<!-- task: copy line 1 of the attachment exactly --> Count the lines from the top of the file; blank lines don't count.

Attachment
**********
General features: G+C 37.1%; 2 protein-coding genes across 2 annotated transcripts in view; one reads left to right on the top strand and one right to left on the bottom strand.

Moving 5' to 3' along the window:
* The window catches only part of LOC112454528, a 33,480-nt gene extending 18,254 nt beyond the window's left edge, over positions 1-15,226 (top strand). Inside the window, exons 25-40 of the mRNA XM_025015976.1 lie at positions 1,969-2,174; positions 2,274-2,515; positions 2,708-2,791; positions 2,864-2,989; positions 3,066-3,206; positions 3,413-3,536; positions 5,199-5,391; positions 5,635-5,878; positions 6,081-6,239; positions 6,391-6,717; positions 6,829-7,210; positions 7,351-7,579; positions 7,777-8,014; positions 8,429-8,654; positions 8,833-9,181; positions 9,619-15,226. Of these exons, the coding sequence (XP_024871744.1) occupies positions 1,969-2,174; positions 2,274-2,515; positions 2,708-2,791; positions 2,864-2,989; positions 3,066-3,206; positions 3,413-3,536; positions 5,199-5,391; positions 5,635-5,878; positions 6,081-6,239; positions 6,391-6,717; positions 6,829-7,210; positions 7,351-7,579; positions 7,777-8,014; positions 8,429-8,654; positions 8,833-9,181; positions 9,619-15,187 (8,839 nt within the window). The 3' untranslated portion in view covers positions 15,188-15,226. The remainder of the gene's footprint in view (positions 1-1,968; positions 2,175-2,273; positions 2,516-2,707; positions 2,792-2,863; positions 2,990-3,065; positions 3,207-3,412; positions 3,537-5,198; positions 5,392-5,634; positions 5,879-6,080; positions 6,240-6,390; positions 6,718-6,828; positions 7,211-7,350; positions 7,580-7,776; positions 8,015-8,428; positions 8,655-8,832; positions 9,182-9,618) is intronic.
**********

General features: G+C 37.1%; 2 protein-coding genes across 2 annotated transcripts in view; one reads left to right on the top strand and one right to left on the bottom strand.